Conserving Canada’s Diverse Marine Life

Seamounts are filled with a diversity of ocean life including
anemones, feather stars, octopuses, lobsters and rockfishes.
Credit: Ocean Exploration Trust, Northeast Pacific Seamount
Expedition Partners

By Stephen Leahy
UXBRIDGE, Canada, Dec 5 2018 (IPS)

Despite the deep, cold waters, newly discovered undersea
mountains off Canada’s west coast are home to a rich diversity of
life.

“When we reached a seamount (undersea mountain), it was often
like we were entering a forest, only of red tree corals and
vase-shaped glass sponges,” said Robert Rangeley, Science
Director, Oceana Canada
“These areas were filled with a diversity of other animals
including anemones, feather stars, octopuses, lobsters and
rockfishes,” said Rangely who led the expedition in July.

Oceana, a marine conservation organisation, along with the Haida
Nation, an indigenous people, the Federal government department of
Fisheries and Oceans Canada, and Ocean Networks Canada were
partners in the first in-depth investigation of the recently
designated
Offshore Pacific Area of Interest
. This is a 140,000 square
kilometre region 100 to 200 kilometres west of Vancouver Island in
the province of British Columbia.

This waters in this region are also home to the vast majority of
Canada’s known hydrothermal vents, deep-sea hot springs at the
bottom of the sea floor.  As seawater meets the Earth’s molten
magma it gets superheated and rises up through holes or vents in
the sea floor carrying with it minerals leached from the crustal
rock below forming bizarre chimney-like structures. These vents are
home to strange forms of life that thrive in a toxic chemical soup
where temperatures can reach 350 degrees C.

The expedition spent 16 days on the water and discovered six new
seamounts with ancient and fragile coral forests and potentially
new species. Even scientists who have visited seamounts on other
parts of the world were blown away by the abundance and diversity
of life found Rangely told IPS.

The expedition team also found lost fishing gear on some of the
seamounts. This gear entangles marine life and destroys fragile and
slow growing corals and sponges. Seamounts are often targeted by
fishing vessels because they attract an abundance of fish. The
damage wasn’t from bottom-trawling vessels that scrape along the
seafloor but from long-line fishing. The Cobb seamount just outside
of Canada’s Exclusive
Economic Zone
(EEZ) has been destroyed by fishing he said.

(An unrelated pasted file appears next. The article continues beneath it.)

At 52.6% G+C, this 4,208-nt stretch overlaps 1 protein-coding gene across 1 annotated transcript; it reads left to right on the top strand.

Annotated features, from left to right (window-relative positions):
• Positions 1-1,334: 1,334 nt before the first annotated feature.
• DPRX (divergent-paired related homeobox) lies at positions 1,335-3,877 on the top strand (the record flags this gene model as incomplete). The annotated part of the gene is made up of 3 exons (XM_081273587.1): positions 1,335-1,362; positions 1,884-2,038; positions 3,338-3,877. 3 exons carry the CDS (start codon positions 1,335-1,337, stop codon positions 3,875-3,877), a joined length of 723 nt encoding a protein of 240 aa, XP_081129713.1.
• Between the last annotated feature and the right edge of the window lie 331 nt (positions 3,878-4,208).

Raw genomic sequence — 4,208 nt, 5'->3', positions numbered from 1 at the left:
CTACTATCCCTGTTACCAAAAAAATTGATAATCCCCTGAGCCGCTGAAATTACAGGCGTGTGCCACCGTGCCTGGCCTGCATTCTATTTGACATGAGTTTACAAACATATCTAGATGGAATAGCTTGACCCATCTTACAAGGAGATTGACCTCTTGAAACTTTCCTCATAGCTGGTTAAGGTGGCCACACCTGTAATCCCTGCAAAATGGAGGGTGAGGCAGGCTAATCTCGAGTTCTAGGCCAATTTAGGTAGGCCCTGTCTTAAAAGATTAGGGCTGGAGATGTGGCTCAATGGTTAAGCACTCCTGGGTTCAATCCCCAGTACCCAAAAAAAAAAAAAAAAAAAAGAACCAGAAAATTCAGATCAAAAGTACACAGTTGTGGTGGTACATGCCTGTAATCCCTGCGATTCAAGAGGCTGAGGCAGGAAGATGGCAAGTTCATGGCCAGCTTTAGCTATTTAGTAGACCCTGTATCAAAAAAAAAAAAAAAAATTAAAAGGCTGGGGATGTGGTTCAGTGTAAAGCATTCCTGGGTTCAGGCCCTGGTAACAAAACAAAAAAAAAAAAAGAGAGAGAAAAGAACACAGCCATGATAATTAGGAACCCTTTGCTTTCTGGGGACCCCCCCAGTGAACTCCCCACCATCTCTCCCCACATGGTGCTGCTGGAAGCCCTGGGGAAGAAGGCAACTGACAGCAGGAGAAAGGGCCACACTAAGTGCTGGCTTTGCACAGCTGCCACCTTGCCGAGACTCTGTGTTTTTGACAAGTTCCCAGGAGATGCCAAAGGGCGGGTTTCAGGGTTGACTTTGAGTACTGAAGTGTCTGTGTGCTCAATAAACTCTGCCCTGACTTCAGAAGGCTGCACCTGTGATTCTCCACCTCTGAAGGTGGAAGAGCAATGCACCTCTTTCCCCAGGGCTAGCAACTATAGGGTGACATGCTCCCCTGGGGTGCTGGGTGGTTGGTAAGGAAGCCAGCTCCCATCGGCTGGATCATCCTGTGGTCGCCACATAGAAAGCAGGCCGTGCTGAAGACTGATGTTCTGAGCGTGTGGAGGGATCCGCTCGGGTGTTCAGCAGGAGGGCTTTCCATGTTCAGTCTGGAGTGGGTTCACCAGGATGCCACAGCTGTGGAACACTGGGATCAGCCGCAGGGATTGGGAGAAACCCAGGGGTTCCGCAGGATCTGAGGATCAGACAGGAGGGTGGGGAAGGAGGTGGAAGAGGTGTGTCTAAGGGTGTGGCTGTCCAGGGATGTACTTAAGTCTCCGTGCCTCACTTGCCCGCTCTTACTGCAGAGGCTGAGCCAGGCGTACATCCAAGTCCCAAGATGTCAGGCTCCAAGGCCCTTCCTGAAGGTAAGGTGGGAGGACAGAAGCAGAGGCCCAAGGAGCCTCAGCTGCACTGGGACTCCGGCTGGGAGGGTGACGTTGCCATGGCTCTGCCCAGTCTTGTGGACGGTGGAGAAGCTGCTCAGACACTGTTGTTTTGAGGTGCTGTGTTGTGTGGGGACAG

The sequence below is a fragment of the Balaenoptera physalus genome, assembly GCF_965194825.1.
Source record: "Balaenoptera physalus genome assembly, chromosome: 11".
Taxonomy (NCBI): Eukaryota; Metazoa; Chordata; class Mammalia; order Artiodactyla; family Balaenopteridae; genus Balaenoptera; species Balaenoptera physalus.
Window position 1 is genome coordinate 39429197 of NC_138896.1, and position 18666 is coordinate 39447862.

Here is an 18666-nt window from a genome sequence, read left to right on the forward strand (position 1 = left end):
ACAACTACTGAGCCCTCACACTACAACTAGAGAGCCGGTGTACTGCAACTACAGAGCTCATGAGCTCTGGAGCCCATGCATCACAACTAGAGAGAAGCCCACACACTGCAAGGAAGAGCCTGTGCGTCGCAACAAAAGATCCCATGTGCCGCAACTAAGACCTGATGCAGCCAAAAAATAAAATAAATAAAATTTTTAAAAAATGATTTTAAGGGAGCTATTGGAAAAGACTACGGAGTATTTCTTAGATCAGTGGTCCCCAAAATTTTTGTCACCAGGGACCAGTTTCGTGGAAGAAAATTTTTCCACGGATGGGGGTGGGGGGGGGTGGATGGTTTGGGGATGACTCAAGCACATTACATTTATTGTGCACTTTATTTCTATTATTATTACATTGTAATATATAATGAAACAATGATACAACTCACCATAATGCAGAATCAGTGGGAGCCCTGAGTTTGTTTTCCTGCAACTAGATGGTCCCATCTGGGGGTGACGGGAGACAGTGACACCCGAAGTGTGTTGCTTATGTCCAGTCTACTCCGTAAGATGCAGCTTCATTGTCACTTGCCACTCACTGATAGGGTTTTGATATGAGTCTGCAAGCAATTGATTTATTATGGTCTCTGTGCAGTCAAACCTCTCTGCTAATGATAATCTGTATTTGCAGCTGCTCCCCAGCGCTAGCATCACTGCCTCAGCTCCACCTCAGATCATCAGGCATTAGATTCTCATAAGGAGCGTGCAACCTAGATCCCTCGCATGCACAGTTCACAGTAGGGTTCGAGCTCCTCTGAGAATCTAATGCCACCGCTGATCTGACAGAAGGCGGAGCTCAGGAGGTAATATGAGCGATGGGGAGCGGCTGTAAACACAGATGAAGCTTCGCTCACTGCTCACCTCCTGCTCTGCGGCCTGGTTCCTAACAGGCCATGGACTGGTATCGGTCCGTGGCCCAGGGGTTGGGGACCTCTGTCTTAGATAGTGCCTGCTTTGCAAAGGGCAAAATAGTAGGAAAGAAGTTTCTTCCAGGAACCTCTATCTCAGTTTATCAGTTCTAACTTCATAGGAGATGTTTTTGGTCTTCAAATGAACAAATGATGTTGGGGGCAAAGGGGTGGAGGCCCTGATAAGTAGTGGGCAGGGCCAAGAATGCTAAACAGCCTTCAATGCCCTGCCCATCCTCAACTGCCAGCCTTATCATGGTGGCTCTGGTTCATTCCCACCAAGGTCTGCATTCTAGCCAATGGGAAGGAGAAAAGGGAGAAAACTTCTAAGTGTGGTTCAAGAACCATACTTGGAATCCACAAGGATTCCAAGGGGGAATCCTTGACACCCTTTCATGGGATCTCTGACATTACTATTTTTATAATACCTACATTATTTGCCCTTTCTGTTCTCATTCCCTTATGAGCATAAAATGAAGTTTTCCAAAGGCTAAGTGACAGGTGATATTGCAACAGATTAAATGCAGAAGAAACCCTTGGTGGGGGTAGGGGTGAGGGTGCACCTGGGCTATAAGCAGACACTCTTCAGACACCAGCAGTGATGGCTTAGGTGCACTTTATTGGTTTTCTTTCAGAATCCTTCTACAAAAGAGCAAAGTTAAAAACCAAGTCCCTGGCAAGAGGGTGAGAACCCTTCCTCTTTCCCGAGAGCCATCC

Canada is working to create a new marine protected area (MPA)
for most of the 140,000 sq km Offshore Pacific Area of
Interest. Credit: Ocean Exploration Trust, Northeast Pacific
Seamount Expedition Partners

Seamounts need protection to provide refuge for marine life and
Oceana wants to see all of Canada’s seamounts closed to bottom
contact fishing Rangely said. Fishing can still continue away from
seamounts, and will benefit from the closures. When seamounts are
protected from fishing or resource extraction, it increases the
quantities of fish outside the area in what’s known as a ‘spillover
effect’
.

Canada is working to create a new marine protected area (MPA)
for most of the 140,000 sq km Offshore Pacific Area of Interest.
Half the region would be closed to fishing to protect seamounts and
hydrothermal vents. The new MPA may be officially in place in 2020
to help Canada get close to its United Nations Convention of
Biodiversity commitment
of protecting 10 percent of its marine
and coastal areas by 2020. Canada had protected less than one
percent by 2017. However, the current government is rapidly ramping
up the number of protected areas but conservationists say these
protections are too weak and allow fishing or resource
extraction.

For example a near 50,000 square kilometre marine refuge east of
Newfoundland on Canada’s Atlantic coast is off limits to fishing
was just opened to
allow drilling for oil and ga
s.

Canada is also scrambling to manage its fish stocks that have
seen years of steady decline. Just a third of the nearly 200 stocks
are considered healthy, according to a 2018 audit report by Oceana. Canada is
a major fish and seafood exporter, with exports reaching
C$6.9 billion in 2017
.

After a decade of deep cutbacks by a previous government,
Canada’s fisheries department under the Trudeau government is
struggling to catch up. Most of the 26 critically endangered stocks
do not have rebuilding plans in place the Oceana report found.

Last week the Canadian government announced $107.4 million over
five years for rebuilding and assessments of fish stocks across
Canada.

In a statement Oceana Canada’s Executive Director, Josh
Laughren called this a critical investment addressing the urgent
challenge of rebuilding depleted fisheries and rebuilding
abundance.

  • The first global Sustainable Blue Economy Conference took
    place in Nairobi, Kenya from Nov. 26 to 28 and was co-hosted with
    Canada and Japan. Participants from 150 countries around the world
    gathered to learn how to build a blue economy.

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Conserving Canada’s Diverse Marine Life
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Source: FS – All – Ecology – News
Conserving Canada’s Diverse Marine Life